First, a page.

Wildlife and Emerging Zoonotic Diseases: The Biology, Circumstances, and Consequences of Cross-Species Transmission

Wildlife and Emerging Zoonotic Diseases: The Biology, Circumstances and Consequences of Cross-Species Transmission

By James E. Childs, John S. Mackenzie and Jürgen A. Richt

Wildlife and Emerging Zoonotic Diseases: The Biology, Circumstances and Consequences of Cross-Species Transmission PDF. Wildlife and the zoonotic pathogens they reservoir are the source of most emerging infectious diseases of humans. AIDS, hantavirus pulmonary syndrome, SARS, Monkeypox and the human ehrlichioses are a few examples of the devastating effect achieved by cross-species transmission of viral and bacterial pathogens of wildlife. Many factors contribute to the appearance and spread of a pathogen, including; changes in host/pathogen evolution and interaction, human demographics, behavior and technology, environmental factors, and the availability of health care and a public health infrastructure capable of providing surveillance and interventions aimed at disease prevention and control. Additionally, historical factors and the coalescence of particular circumstances modify the conditions by which pathogens and species have an opportunity to intermix, evolve and spread.

This volume provides an overview of zoonotic pathogen emergence with an emphasis on the role of wildlife. The first sections of the book explore the mechanisms by which evolution, biology, pathology, ecology, history, and current context have driven the emergence of different zoonotic agents, the next sections provide specific example of disease emergence linked to wildlife, and the final section offers an overview of current methods directed at the surveillance, prevention and control of zoonotic pathogens at the level of the wildlife host and possible mechanisms to improve these activities. This book will be useful to microbiologists, ecologists, zoologists, entomologists as well as physicians and epidemiologists.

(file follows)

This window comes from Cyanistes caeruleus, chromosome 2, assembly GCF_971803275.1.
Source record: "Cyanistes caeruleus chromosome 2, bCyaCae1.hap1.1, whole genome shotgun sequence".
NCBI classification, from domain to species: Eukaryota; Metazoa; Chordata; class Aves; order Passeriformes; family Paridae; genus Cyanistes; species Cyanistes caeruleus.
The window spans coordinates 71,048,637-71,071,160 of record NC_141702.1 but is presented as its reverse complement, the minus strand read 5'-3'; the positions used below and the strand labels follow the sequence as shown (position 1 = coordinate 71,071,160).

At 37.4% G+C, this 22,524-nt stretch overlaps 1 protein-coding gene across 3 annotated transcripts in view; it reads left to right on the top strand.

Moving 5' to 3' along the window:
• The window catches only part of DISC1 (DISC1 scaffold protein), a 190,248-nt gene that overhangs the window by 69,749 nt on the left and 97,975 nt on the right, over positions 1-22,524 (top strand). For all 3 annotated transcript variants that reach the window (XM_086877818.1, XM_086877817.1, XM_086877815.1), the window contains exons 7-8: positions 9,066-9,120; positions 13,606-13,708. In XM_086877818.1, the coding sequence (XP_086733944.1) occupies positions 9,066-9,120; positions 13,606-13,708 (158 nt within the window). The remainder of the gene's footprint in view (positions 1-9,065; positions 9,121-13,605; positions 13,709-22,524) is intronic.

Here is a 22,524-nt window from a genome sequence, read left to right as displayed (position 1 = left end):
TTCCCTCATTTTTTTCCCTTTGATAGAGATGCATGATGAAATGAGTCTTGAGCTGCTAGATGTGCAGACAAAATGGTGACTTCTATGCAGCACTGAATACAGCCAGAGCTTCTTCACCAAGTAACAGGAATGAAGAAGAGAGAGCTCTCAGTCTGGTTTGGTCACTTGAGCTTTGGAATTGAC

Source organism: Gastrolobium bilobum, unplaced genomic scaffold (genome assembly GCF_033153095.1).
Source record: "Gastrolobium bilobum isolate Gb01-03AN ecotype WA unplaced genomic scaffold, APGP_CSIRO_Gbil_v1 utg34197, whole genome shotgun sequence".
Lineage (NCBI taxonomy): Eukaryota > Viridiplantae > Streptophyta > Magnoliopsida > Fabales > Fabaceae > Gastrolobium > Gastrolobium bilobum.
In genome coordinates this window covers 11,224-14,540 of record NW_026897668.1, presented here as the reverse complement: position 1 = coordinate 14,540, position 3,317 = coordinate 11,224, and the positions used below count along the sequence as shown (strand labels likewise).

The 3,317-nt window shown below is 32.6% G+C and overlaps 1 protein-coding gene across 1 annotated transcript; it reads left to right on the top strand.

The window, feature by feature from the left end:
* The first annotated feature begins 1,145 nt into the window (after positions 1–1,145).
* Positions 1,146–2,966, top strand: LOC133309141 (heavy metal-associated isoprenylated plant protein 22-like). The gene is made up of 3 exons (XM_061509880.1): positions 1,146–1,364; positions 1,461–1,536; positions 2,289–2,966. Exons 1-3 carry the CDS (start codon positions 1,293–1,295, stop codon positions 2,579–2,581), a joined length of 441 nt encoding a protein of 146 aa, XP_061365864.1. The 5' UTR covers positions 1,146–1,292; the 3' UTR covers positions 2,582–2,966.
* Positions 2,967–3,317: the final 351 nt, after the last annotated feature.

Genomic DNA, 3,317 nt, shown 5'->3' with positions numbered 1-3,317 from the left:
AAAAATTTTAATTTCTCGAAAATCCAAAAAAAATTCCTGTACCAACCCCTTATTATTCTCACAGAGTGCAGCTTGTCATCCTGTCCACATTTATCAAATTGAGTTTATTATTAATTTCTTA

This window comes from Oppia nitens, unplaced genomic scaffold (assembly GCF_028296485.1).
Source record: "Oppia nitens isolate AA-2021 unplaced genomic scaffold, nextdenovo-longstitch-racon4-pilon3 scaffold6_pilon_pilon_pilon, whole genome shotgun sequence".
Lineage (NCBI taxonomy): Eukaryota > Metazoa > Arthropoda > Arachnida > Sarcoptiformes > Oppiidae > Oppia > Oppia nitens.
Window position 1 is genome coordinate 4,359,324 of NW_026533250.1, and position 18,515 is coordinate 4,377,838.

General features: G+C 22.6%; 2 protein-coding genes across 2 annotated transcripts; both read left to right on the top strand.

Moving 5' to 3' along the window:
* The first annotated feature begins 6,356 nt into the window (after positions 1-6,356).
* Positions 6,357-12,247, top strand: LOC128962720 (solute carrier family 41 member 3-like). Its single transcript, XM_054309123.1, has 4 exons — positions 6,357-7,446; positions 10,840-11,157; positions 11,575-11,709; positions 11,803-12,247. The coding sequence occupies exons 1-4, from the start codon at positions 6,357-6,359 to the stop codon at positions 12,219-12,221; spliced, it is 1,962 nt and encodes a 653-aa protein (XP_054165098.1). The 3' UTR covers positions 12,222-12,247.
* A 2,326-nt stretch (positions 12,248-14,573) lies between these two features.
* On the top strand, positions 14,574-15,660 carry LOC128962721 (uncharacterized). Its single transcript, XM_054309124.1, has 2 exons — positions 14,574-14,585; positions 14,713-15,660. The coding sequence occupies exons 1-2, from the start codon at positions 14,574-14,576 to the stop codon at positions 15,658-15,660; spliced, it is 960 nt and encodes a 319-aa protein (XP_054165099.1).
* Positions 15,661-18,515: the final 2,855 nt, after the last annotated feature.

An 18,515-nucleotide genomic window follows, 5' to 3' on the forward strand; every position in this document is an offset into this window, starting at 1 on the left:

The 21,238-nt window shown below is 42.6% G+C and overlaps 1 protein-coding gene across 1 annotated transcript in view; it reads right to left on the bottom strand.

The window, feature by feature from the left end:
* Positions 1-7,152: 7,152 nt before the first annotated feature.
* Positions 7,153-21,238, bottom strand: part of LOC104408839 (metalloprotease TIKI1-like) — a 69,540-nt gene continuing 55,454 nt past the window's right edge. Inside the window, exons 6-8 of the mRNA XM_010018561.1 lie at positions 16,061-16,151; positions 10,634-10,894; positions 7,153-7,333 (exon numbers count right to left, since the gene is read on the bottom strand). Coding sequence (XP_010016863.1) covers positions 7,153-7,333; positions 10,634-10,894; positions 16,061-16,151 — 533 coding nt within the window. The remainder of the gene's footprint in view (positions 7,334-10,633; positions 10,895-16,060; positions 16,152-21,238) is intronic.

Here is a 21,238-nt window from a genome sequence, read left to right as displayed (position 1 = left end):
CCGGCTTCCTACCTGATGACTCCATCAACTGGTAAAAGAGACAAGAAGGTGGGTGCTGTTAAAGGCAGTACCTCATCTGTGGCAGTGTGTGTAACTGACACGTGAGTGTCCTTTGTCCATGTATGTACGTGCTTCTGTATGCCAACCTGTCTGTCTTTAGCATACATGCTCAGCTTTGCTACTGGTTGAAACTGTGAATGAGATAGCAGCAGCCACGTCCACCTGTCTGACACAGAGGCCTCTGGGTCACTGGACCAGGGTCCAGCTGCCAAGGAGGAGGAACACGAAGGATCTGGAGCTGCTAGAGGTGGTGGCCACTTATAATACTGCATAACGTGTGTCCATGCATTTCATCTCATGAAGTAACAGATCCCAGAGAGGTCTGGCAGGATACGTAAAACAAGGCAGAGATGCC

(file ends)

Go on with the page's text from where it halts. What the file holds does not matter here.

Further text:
Table of Contents
Introduction: Conceptualizing and Partitioning the Emergence Process of Zoonotic Viruses from Wildlife to Humans

Infectious Disease Modeling and the Dynamics of Transmission

The Evolutionary Genetics of Viral Emergence

Influenza Viruses in Animal Wildlife Populations

Overviews of Pathogen Emergence: Which Pathogens Emerge, When and Why?

Infection and Disease in Reservoir and Spillover Hosts: Determinants of Pathogen Emergence

Henipaviruses: Emerging Paramyxoviruses Associated with Fruit Bats

Emergence of Lyssaviruses in the Old World: The Case of Africa

Tuberculosis: A Reemerging Disease at the Interface of Domestic Animals and Wildlife

Emergence and Persistence of Hantaviruses


Ecological Havoc, the Rise of White-Tailed Deer, and the Emergence of Amblyomma americanum-Associated Zoonoses in the United States

Bats, Civets and the Emergence of SARS

Poxviruses and the Passive Quest for Novel Hosts

Ebolavirus and Other Filoviruses

Pre-spillover Prevention of Emerging Zoonotic Diseases: What Are the Targets and What Are the Tools?

Impediments to Wildlife Disease Surveillance, Research, and Diagnostics

Collaborative Research Approaches to the Role of Wildlife in Zoonotic Disease Emergence

Surveillance and Response to Disease Emergence

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